Skoll & Hati

NPC Deity

Sköll In Norse mythology, Sköll (Old Norse “Treachery” is a warg that chases the horses Árvakr and Alsviðr, that drag the chariot which contains the sun (Sól) through the sky every day, trying to eat her. Sköll has a sister (sometimes referred also like brother for a wrong English translation made in 15th century ), Hati, who chases Máni, the moon.

At Ragnarök, both Sköll and Hati will succeed in their quests. Sköll, in certain circumstances, is used as a deiti to refer indirectly to the father (Fenrir) and not the son. This ambiguity works in the other direction also, for example in Vafþrúðnismál, where confusion exists in stanza 46 where Fenrir is given the sun-chasing attributes of his son Sköll. This can mostly be accounted for by the use of Hróðvitnir and Hróðvitnisson to refer to both Fenrir and his sons. Until Sköll is successful in his mission, the Fremennik believe him to be responsible for causing the extreme heat of summer. Sköll is said to be stronger and more agile than his sister/brother, drawing strength from the strong northern winds.


It was probably raised in Járnviðr, together with the other wolves, the old witch who lives there.He runs in the sky behind the chariot of Sól. At the end of time, it is destined to devour the sun (but others say it will Fenrir to do so).

ETYMOLOGY Skoll / Skǫll, “[One who] lie”? The term, provided in two alternative forms Skoll and Skǫll, has no a precise etymology. Maybe it comes from the verb skolla “lie.” The word also means “stealth”. Note that Skolli is also the nickname of the fox, “[one who] moves stealthy.” (Cleasby Vigfusson ~ 1874)


Skoll and Hati, the two wolves running in heaven, respectively, ahead of the chasing and wagon Sól, appear in one verse of Grímnismál, where he wrote: Skǫll heitir úlfr, er fylgir eno skirleita goði til varna viðar; en annarr Hati, hann er Hróðvitnis sonr, sá skal fyr heiða brúði himins. Skoll is called the wolf chasing the gods shining sheltered in the woods; but a second, Hati; (she is the daughter of Hróðvitnir) will precede the bride clear sky. Ljóða Edda > Grímnismál [39] Þá verðr þat er mikil tíðindi þykkja at úlfrinn gleypir sólna, ok þykkir mǫnnum þat mikit mein. Þá tekr annarr úlfrinn tunglit, ok gerir sá ok mikit ógagn. It will happen after something that will seem frightening: the wolf will swallow the sun and that for men is a great calamity. The other wolf will take the moon, causing a great evil. Snorri Sturluson: Prose Edda > Gylfaginning [51] Hard to say by what authority Snorri states that the two wolves – Skoll and Hati – are intended to tear the sun and the moon. A step of Vǫluspá (also mentioned by Snorri in Gylfaginning {13}), is limited to simply say that it’s up to a wolf, from the race bred in Járnviðr, devouring one of the stars in the sky: Which wolf traits, the text does not say, nor do we know for sure if the star in question is the sun or the moon. In Old Norse, the word tungl means “star, luminary” (cfr. Latin Sidus), indicating either the sun or the moon, and several translators proposed gradually one or the other of the interpretations.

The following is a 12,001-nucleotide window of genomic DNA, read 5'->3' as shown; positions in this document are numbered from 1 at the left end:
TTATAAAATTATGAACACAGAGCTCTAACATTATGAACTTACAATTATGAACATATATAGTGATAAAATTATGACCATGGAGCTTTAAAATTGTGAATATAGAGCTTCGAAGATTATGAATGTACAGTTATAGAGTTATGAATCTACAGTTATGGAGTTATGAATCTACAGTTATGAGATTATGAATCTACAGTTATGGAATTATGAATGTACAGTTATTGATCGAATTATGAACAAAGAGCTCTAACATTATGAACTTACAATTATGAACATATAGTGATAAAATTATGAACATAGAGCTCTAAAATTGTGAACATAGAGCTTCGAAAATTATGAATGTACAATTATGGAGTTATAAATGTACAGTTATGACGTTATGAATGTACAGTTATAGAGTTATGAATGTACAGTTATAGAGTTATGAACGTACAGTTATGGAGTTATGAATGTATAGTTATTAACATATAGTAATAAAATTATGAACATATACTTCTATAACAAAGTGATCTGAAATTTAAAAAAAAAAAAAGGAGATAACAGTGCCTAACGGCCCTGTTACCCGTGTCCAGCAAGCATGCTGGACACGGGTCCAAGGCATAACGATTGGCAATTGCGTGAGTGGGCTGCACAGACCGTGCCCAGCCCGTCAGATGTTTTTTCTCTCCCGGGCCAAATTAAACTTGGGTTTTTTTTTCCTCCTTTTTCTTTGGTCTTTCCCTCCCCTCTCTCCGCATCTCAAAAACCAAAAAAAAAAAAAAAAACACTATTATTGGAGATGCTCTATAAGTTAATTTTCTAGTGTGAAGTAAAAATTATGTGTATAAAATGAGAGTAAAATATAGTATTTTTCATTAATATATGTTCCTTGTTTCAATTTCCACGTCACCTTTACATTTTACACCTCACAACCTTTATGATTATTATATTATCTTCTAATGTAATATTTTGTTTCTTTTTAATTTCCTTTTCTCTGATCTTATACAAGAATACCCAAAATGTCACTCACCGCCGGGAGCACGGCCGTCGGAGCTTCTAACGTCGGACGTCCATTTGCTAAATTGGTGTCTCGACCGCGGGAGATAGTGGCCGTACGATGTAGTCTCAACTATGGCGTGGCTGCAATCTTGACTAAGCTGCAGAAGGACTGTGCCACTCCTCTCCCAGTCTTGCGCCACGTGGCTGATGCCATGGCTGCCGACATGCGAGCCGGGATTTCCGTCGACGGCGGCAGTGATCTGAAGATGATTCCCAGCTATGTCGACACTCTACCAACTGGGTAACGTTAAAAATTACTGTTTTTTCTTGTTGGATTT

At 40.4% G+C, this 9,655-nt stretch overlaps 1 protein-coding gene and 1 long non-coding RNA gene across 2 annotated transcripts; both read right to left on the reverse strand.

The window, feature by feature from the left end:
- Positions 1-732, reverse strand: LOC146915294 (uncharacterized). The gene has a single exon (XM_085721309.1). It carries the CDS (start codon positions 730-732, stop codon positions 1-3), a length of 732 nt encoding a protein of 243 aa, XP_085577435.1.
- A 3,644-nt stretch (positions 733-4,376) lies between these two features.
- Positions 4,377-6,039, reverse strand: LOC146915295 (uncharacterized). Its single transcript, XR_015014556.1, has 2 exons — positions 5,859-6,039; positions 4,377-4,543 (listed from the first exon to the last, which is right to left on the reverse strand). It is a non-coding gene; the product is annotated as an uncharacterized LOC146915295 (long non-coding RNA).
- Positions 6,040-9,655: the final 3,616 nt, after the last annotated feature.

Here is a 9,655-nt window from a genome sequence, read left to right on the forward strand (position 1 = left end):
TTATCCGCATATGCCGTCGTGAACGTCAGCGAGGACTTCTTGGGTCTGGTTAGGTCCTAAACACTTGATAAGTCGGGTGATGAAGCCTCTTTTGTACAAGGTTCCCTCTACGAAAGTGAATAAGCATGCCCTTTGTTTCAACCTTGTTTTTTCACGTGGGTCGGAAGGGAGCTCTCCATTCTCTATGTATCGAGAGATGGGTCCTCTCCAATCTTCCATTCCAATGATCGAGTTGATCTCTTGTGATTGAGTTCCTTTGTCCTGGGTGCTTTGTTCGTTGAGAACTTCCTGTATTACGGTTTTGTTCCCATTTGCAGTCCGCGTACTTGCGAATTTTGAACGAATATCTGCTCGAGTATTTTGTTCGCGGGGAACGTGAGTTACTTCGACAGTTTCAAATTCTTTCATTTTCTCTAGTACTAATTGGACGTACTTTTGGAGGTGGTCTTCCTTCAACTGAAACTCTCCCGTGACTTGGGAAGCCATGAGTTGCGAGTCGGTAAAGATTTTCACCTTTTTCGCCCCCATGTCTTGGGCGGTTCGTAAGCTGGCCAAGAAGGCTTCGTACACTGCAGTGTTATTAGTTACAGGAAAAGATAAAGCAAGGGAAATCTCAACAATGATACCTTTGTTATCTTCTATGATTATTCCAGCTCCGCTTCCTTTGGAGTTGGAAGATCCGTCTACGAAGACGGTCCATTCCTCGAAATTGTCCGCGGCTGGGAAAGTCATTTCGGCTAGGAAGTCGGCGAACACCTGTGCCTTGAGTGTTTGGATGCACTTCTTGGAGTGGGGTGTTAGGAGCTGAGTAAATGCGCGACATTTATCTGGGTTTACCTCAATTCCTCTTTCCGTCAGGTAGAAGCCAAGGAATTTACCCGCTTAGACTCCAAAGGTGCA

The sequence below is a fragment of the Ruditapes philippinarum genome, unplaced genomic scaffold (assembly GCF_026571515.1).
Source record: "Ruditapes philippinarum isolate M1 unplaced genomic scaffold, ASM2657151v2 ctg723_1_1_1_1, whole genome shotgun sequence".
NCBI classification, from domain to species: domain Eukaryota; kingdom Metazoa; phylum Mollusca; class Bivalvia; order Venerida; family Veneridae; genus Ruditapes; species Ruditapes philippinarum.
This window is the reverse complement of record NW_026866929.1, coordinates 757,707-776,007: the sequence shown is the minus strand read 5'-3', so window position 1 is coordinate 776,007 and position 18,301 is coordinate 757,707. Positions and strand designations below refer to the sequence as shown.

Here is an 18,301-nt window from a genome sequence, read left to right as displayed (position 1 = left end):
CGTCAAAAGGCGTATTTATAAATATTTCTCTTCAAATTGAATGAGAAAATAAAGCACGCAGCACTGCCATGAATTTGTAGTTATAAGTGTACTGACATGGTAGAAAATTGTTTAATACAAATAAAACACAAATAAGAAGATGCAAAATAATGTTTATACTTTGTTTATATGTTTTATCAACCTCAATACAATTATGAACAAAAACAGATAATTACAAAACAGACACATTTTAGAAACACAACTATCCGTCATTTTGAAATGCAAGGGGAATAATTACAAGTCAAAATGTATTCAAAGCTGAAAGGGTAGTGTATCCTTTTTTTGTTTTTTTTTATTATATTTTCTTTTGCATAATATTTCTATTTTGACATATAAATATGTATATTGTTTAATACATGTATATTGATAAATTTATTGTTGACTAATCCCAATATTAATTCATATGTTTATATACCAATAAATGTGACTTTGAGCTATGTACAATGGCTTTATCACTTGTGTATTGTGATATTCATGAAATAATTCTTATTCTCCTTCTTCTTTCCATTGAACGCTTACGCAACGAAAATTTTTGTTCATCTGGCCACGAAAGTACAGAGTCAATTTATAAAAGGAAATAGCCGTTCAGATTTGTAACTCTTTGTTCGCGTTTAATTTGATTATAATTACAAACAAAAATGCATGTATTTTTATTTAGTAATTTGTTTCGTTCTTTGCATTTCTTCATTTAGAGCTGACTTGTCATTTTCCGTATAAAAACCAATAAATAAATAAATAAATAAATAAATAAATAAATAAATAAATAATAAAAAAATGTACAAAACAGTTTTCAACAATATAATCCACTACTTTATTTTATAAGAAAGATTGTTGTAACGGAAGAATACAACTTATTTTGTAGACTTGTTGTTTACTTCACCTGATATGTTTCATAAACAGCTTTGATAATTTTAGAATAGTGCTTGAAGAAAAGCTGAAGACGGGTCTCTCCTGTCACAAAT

The meaning of “moon” is the most attested in the literature, where the term has often replaced the more poetic Mani (Cleasby Vigfusson ~ 1874). In such a case it would, given the information Snorri, Hati. The Norse myth about the wolf-god who hunts, pursues the sun around the earth, mouth open, lantern jaws sprung wide to consume, finally snap down around the glowing orb: how the people of that land once described solar eclipses to one another, believing that, breaking the neck of their only light, the wolf-god had damned them to darkness—the kind that only burial understands.

The figure of the wolf has always been present in the cosmogonic legends and mythology of different peoples across the globe, from Europe to Asia, coming up in North America. Its symbolism has always been a mixture of warrior and beast, a potential destroyer, symbolism led through the centuries in the figure of the werewolf, half man, half wolf, forced to give in to his animal nature, to the detriment of the human, during the full moon nights. In Norse mythology in particular there are three mythological figures resembling a wolf (in addition to Geri and Freki, the two wolves accompanying Odin): Fenrir (or Fenrisulfr) and his two sons Skoll and Hati. Fenrir is a son of Loki, the God of the Warlock, and the giantess Angrboða; hated and feared by the Aesir (Nordic gods) and imprisoned by the power dell’Aesir Tyr, Fenrir is destined to kill Odin during Ragnarök and to be killed at the hands of Víðarr, son of Odin.

Hati and Skoll instead are the two wolves that chase respectively mythology the Moon and the Sun, until the day when they will eat and obscure Heaven and Earth, during the Ragnarök. While Hati is often referred like an evil entity , Skoll is more considered like more like a neutral/chaotic figure.